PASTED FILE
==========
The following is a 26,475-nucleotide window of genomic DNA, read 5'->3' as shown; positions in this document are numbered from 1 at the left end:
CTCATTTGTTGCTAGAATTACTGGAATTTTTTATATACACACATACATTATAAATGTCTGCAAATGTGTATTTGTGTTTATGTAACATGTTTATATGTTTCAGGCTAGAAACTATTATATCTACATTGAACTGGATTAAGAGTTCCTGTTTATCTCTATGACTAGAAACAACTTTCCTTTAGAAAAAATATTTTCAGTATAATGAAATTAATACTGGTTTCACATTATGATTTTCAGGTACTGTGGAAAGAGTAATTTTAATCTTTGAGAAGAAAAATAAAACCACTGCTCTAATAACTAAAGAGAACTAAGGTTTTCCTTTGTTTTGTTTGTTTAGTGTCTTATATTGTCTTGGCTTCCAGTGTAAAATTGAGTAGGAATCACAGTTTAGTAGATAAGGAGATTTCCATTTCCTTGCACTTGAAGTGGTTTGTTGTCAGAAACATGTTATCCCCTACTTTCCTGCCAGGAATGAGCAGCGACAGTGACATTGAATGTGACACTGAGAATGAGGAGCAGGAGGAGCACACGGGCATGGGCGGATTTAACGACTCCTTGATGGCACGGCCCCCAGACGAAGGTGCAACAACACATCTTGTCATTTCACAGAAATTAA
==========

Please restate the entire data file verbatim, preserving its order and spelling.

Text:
The following is a 26,475-nucleotide window of genomic DNA, read 5'->3' as shown; positions in this document are numbered from 1 at the left end:
CTCATTTGTTGCTAGAATTACTGGAATTTTTTATATACACACATACATTATAAATGTCTGCAAATGTGTATTTGTGTTTATGTAACATGTTTATATGTTTCAGGCTAGAAACTATTATATCTACATTGAACTGGATTAAGAGTTCCTGTTTATCTCTATGACTAGAAACAACTTTCCTTTAGAAAAAATATTTTCAGTATAATGAAATTAATACTGGTTTCACATTATGATTTTCAGGTACTGTGGAAAGAGTAATTTTAATCTTTGAGAAGAAAAATAAAACCACTGCTCTAATAACTAAAGAGAACTAAGGTTTTCCTTTGTTTTGTTTGTTTAGTGTCTTATATTGTCTTGGCTTCCAGTGTAAAATTGAGTAGGAATCACAGTTTAGTAGATAAGGAGATTTCCATTTCCTTGCACTTGAAGTGGTTTGTTGTCAGAAACATGTTATCCCCTACTTTCCTGCCAGGAATGAGCAGCGACAGTGACATTGAATGTGACACTGAGAATGAGGAGCAGGAGGAGCACACGGGCATGGGCGGATTTAACGACTCCTTGATGGCACGGCCCCCAGACGAAGGTGCAACAACACATCTTGTCATTTCACAGAAATTAA